7. 2. Lepetit, Nys, Rous, and Tarazi Test whether bank risk and loan pricing are related to “diversification.” Data from 11 European countries, 1996-2001. “Diversification” measures: NII, Commissions, and Trading shares of revenue. Risk measures: Accounting ratios; Market measures; Pr(insolvency). Loan pricing measures: Interest rate margins; Risk spreads. A story to interpret results: A strategic link between increased NII and lending practices.

8. Main results Most measures of risk are positively associated with NII and Commission Income. Uncontrolled tests, not regressions. QUESTION: What’s included in “Commission Income?” Loan interest margins are negatively associated with NII (multivariate regressions). Proposed Story: These two results consistent with each other if banks are pursuing the following strategy: Banks use loans as a “loss leader” to attract sales of fee-based financial services.

9. Loss Leader interpretation I am unconvinced. More proof is required: Is there a link between loan customers and fee-based customers? Are returns from marginal fee-based activities large enough to offset reductions in infra-marginal spreads? Is there anecdotal or case-study evidence from bankers to corroborate the story? DeYoung, Hunter, Udell (2003) story: New technology and deregulation led to new strategy. Credit scoring and asset securitization ? high NII. Loans become commodities ? low loan spreads. Geographic freedom ? provides necessary scale.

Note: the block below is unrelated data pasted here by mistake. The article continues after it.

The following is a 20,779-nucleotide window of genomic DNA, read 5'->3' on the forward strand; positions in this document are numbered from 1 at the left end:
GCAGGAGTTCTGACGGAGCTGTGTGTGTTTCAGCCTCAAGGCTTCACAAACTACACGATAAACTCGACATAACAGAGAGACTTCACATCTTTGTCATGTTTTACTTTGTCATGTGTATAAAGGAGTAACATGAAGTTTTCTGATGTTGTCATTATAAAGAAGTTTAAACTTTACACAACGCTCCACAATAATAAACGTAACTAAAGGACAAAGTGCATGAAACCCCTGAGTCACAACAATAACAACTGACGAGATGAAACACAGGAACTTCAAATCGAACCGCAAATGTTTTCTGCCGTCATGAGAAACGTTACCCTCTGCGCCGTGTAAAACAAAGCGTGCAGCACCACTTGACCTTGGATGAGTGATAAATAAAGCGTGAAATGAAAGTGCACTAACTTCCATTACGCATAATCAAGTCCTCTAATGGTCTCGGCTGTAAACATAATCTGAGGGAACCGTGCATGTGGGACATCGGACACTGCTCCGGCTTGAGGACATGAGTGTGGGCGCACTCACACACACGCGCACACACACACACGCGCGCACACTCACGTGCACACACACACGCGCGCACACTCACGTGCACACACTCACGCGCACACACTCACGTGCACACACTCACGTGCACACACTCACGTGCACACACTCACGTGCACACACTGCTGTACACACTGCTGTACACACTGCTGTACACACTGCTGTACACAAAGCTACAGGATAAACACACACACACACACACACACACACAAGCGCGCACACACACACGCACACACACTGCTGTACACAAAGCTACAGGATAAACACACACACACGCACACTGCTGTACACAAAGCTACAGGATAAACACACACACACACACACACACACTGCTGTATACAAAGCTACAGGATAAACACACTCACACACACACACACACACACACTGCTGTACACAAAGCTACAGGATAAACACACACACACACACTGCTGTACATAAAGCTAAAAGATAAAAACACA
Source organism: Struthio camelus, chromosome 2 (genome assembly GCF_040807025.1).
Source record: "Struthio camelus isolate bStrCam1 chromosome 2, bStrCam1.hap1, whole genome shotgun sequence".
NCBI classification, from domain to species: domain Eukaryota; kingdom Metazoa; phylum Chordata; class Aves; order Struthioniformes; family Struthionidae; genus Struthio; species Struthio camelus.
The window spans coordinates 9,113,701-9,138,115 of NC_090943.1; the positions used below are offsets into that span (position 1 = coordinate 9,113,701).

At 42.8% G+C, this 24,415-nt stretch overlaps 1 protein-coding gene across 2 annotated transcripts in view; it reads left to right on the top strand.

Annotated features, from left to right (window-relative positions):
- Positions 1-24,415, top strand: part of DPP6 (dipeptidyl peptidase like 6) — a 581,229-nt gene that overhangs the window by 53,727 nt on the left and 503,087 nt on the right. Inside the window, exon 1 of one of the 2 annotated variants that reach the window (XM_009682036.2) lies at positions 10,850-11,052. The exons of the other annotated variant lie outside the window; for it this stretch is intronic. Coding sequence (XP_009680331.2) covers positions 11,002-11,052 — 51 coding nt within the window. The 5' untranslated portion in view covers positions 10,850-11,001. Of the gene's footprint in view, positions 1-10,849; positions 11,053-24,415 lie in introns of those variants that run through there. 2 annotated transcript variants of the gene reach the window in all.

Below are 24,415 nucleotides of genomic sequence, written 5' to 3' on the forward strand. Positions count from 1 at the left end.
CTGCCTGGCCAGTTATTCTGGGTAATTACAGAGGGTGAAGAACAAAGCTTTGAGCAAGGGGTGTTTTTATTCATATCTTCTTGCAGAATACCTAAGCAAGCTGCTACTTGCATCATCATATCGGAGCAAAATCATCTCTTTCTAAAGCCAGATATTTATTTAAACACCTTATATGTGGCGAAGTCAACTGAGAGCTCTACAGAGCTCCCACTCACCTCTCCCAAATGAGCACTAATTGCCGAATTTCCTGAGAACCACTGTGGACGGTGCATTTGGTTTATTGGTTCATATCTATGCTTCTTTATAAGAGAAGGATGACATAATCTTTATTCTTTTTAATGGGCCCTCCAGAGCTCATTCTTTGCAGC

10. Common to both papers (1) High level of NII used as a proxy for “diversification,” but this is a poor proxy. NII can increase without a change in product mix (e.g., loan securitization, back-up credit lines). DeYoung and Rice (2004): Correlation between ROE and Net Interest Income grew stronger in U.S. during 1990s, even as NII was increasing. Both papers produce clean statistical results, but discussion is “sterile.” Little interpretation of economics driving the results. These are not standard, multi-industry finance tests. These are industry-specific tests. Extant literature contains some plausible stories.

11. Common to both papers (2) DeYoung and Roland (1999) offer a story (and some evidence) consistent with the positive NII-Beta results. Traditional banking: Bank-Borrower Relationships create switching costs that stabilize income across business cycle. Fee-based (transactions) banking: Fewer relationship-based switching costs. Fee-based activities can be quite pro-cyclical (e.g., securities brokerage, mortgage banking). Fee-based activities can require higher operating leverage, which amplifies revenue volatility.

12. A conflicting result across the papers Lepetit, et al: Positive NII-idiosyncratic result. Short 1996-2001 time frame. Uncontrolled tests. Baele, et al: Negative NII-idiosyncratic result. Longer 1989-2004 time frame. Controlled regression tests. What would we expect? NII from market-sensitive or non-relationship-based actitivies ? Risk mainly systematic ? NEGATIVE. NNI from relationship-based activities ? Risk will be less systematic ? POSITIVE.

13. Bob DeYoung’s Discussion FDIC Fall Conference, 2006 “Does the Stock Market Value Bank Diversification?” Baele, De Jonghe, and Vander Vennet. “Product Diversification in the European Banking Industry: Risk and Loan Pricing Implications,” Lepetit, Nyes, Rous, and Tarazi.